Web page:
control that may be associated with injury risk. Screening assessments that involve repeated jumping tasks also require athletes to respond to movement perturbations and forces. 12 The tuck jump assessment (TJA) is a practical field-based test that uses this approach and has been developed to identify
Rhodri S. Lloyd, Jon L. Oliver, Gregory D. Myer, Mark B. De Ste Croix, Josh Wass and Paul J. Read
Scott L. Bruce, Jared R. Rush, Megan M. Torres and Kyle J. Lipscomb
There is an absence of literature pertaining to the reliability of core muscular endurance tests. The purpose of this study was to assess the test-retest and interrater reliability of four core muscular endurance tests. Participants were physically active, college students. Data were gathered during three trials for each core test. Participants were timed by two test administrators (raters) until the participant could no longer hold the test position. Test-retest reliability values ranged from 0.57–0.85 for all three trials, and from 0.80–0.89 for the latter two trials. Interrater reliability values ranged from 0.99–1.00 for all three trials of all four tests. Although the participants were not athletes, we were able to demonstrate good test-retest and interrater reliability for the core muscular endurance tests assessed.
Daniel D. Cohen, Bingnan Zhao, Brian Okwera, Martyn J. Matthews and Anne Delextrat
To evaluate the effect of simulated soccer on the hamstrings eccentric torque-angle profile and angle of peak torque (APTeccH), and on the hamstrings:quadriceps torque ratio at specific joint angles (ASHecc:Qcon).
The authors assessed dominant-limb isokinetic concentric and eccentric knee flexion and concentric knee extension at 120°/s in 9 semiprofessional male soccer players immediately before and after they completed the Loughborough Intermittent Shuttle Test (LIST).
The LIST resulted in significant decreases in eccentric hamstrings torque at 60°, 50°, and 10° and a significant (21.8%) decrease in ASHecc:Qcon at 10° (P < .05). APTeccH increased from 7.1° ± 1.0° to 18.8° ± 4.2° (P < .05). Eccentric hamstrings peak torque significantly declined from 185.1 ± 70.4 N·m pre-LIST to 150.9 ± 58.5 N·m post-LIST (P = .002), but there were no significant changes in hamstrings or quadriceps concentric peak torque (P = .312, .169, respectively).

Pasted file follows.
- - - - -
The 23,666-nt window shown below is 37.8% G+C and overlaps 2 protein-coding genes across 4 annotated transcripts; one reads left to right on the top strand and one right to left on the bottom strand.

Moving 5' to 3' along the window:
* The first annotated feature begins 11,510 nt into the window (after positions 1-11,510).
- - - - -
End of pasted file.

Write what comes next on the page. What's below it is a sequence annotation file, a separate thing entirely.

Simulated soccer results in a selective loss of eccentric hamstrings torque and hamstrings-to-quadriceps muscle balance at an extended joint position and a shift in the eccentric hamstrings APT to a shorter length, changes that could increase vulnerability to hamstrings injury. These findings suggest that injury-risk screening could be improved by evaluating the eccentric hamstrings torque-angle profile and hamstrings strength-endurance and that the development of hamstrings fatigue resistance and long-length eccentric strength may reduce injury incidence.
Shelby A. Peel, Lauren E. Schroeder, Zachary A. Sievert and Joshua T. Weinhandl
appear to be independent of one another. Collectively, these results suggest that it may be most effective to use unanticipated cutting tasks during predictive ACL injury risk screening methods. It is important to note that critical values for ASF and KAM to categorize individuals as high risk for ACL
Jeremiah Tate, Hanna True, Barry Dale and Carrie Baker
The high rate of ACL injury has led to the need for large-scale injury risk screening to aid in prevention. Cost and time alternatives to three-dimensional assessments of knee injury risk factors are necessary for largescale, clinical use. The purpose of this study was to determine the expert versus novice interrater reliability and test-retest reliability of the frontal plane projection angle (FPPA) during the single-leg squat (SLS) test. Excellent interrater reliability was demonstrated for session 1 and session 2. Excellent intrarater (i.e., test-retest) reliability was demonstrated for both the novice and expert. The minimal training requirements and excellent reliability of the FPPA during the SLS test make it a key screening tool for large-scale assessment of injury risk.
Brad W. Willis, Katie Hocker, Swithin Razu, Aaron D. Gray, Marjorie Skubic, Seth L. Sherman, Samantha Kurkowski and Trent M. Guess